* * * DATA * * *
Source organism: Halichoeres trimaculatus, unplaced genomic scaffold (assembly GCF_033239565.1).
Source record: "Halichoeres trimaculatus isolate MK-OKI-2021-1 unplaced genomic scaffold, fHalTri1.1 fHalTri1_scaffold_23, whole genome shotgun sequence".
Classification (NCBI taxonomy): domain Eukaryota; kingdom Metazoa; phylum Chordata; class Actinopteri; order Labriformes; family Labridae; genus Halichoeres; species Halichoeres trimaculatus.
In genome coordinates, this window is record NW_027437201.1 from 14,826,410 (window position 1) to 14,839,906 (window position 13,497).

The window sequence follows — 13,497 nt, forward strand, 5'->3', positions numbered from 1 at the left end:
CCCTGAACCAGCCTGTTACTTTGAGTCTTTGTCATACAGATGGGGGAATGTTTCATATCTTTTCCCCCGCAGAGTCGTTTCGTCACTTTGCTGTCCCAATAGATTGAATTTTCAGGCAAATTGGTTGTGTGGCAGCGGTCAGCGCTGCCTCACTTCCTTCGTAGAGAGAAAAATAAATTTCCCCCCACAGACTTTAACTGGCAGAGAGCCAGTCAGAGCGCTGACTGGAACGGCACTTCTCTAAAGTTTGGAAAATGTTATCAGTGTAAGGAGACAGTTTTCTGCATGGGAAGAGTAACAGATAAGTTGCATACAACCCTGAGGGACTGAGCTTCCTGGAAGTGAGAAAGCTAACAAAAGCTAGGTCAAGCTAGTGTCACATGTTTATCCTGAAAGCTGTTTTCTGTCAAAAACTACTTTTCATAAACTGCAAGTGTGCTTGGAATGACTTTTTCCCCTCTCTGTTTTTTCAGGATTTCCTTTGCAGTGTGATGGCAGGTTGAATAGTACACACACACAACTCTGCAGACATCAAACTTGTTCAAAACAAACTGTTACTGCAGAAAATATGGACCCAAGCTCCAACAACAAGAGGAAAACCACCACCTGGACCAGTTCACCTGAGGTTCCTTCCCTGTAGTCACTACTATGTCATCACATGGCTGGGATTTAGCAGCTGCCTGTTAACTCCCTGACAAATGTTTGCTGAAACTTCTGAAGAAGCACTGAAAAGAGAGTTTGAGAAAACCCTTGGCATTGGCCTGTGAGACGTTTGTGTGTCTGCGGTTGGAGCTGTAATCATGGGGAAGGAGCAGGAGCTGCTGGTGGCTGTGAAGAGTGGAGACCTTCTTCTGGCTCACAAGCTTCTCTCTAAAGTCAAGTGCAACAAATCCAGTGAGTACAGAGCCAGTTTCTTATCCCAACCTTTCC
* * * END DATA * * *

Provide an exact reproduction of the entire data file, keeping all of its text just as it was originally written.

Source organism: Halichoeres trimaculatus, unplaced genomic scaffold (assembly GCF_033239565.1).
Source record: "Halichoeres trimaculatus isolate MK-OKI-2021-1 unplaced genomic scaffold, fHalTri1.1 fHalTri1_scaffold_23, whole genome shotgun sequence".
Classification (NCBI taxonomy): domain Eukaryota; kingdom Metazoa; phylum Chordata; class Actinopteri; order Labriformes; family Labridae; genus Halichoeres; species Halichoeres trimaculatus.
In genome coordinates, this window is record NW_027437201.1 from 14,826,410 (window position 1) to 14,839,906 (window position 13,497).

The window sequence follows — 13,497 nt, forward strand, 5'->3', positions numbered from 1 at the left end:
CCCTGAACCAGCCTGTTACTTTGAGTCTTTGTCATACAGATGGGGGAATGTTTCATATCTTTTCCCCCGCAGAGTCGTTTCGTCACTTTGCTGTCCCAATAGATTGAATTTTCAGGCAAATTGGTTGTGTGGCAGCGGTCAGCGCTGCCTCACTTCCTTCGTAGAGAGAAAAATAAATTTCCCCCCACAGACTTTAACTGGCAGAGAGCCAGTCAGAGCGCTGACTGGAACGGCACTTCTCTAAAGTTTGGAAAATGTTATCAGTGTAAGGAGACAGTTTTCTGCATGGGAAGAGTAACAGATAAGTTGCATACAACCCTGAGGGACTGAGCTTCCTGGAAGTGAGAAAGCTAACAAAAGCTAGGTCAAGCTAGTGTCACATGTTTATCCTGAAAGCTGTTTTCTGTCAAAAACTACTTTTCATAAACTGCAAGTGTGCTTGGAATGACTTTTTCCCCTCTCTGTTTTTTCAGGATTTCCTTTGCAGTGTGATGGCAGGTTGAATAGTACACACACACAACTCTGCAGACATCAAACTTGTTCAAAACAAACTGTTACTGCAGAAAATATGGACCCAAGCTCCAACAACAAGAGGAAAACCACCACCTGGACCAGTTCACCTGAGGTTCCTTCCCTGTAGTCACTACTATGTCATCACATGGCTGGGATTTAGCAGCTGCCTGTTAACTCCCTGACAAATGTTTGCTGAAACTTCTGAAGAAGCACTGAAAAGAGAGTTTGAGAAAACCCTTGGCATTGGCCTGTGAGACGTTTGTGTGTCTGCGGTTGGAGCTGTAATCATGGGGAAGGAGCAGGAGCTGCTGGTGGCTGTGAAGAGTGGAGACCTTCTTCTGGCTCACAAGCTTCTCTCTAAAGTCAAGTGCAACAAATCCAGTGAGTACAGAGCCAGTTTCTTATCCCAACCTTTCC